Monday, January 02, 2006
Bridging the Digital Divide
I know one of the issues that many educators deal with when looking at Technology as a way to deliver content to students is the equity and access issue, otherwise known as the Digital Divide. In some school districts (Palo Alto, Fullerton and San Diego), the district required students in certain schools to purchase laptops with their own resources. When talking about the Digital Divide, there are two pieces to the puzzle. The first being the Hardware / Software issue. How can we provide the actual computer, operating system and software for students. This issue has been mitigated to a certain extent. In any of our computer repair classes, we can build a computer, load an operating system (Linux) and open source software for less than $150 each. We can defray these costs through community donations and in-kind donations. MIT is currently working on a laptop that would cost $100 to produce. Rumors are flying around that Google is currently in negotiations with Wal-Mart to produce and market a low cost PC for those people who do not have access. Both Google and Wal-Mart deny that they are in the works to do this.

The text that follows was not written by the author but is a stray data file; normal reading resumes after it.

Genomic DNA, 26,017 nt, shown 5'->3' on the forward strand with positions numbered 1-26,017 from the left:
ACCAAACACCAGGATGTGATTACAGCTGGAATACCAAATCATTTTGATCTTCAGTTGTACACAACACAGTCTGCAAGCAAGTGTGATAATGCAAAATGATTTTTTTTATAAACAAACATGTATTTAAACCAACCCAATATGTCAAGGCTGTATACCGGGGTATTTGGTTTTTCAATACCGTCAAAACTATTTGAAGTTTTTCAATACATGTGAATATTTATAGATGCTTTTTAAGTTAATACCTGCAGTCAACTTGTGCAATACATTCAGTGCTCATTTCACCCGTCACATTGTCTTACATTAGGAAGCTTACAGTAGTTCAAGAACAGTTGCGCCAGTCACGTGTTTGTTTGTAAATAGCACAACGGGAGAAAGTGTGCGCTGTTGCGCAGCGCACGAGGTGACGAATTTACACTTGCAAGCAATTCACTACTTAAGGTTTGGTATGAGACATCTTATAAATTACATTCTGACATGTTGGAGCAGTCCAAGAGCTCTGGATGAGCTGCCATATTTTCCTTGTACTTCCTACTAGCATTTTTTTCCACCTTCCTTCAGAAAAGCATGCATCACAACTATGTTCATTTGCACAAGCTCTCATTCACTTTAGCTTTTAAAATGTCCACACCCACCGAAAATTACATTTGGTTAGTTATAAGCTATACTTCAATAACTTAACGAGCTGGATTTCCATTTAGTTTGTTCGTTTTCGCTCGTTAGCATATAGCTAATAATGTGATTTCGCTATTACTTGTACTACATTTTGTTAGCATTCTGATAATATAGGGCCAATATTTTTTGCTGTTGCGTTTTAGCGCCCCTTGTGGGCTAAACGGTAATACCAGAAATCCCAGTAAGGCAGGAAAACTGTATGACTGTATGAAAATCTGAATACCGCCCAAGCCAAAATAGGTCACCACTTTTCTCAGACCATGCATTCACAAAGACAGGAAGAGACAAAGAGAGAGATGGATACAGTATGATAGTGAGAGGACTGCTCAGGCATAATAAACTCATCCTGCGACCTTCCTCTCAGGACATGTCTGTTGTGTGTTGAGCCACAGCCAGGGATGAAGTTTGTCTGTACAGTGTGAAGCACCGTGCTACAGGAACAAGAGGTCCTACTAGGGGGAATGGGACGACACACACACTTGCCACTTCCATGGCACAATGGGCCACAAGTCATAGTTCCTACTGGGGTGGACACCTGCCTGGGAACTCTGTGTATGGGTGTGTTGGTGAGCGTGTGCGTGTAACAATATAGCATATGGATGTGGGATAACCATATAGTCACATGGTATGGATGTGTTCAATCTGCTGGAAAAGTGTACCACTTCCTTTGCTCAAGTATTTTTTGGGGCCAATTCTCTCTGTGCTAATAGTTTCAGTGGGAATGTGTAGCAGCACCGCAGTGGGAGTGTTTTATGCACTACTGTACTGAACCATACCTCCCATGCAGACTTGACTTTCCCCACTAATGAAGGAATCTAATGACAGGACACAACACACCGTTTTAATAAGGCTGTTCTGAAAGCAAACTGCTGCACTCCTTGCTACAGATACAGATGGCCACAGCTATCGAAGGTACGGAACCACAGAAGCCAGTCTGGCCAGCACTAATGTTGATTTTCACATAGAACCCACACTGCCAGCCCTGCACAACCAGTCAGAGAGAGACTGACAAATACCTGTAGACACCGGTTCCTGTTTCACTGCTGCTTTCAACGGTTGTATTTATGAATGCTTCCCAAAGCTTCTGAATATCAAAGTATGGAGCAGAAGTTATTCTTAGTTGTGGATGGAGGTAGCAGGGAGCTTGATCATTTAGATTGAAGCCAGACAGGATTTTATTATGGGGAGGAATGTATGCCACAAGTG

The other issue is access to the Internet. Having a laptop allows those users to gain access to the Internet through wireless hotspots. (Every library in San Mateo County has a wireless hotspot!) There are plenty of web sites that list free and pay for time wireless hot spots. (Boston's Logan Airport had free Wi-Fi, until some companies got upset!) Google and other companies are in the process of creating metropolitan free Wi-Fi zones. (Tempe, AZ - Wi-Fi Program) Google is in the process of providing free Wi-Fi to the entire city of Mountain View and MetroFi is doing the same in Sunnyvale. There are also plans to provide free Wi-Fi for all of downtown San Francisco.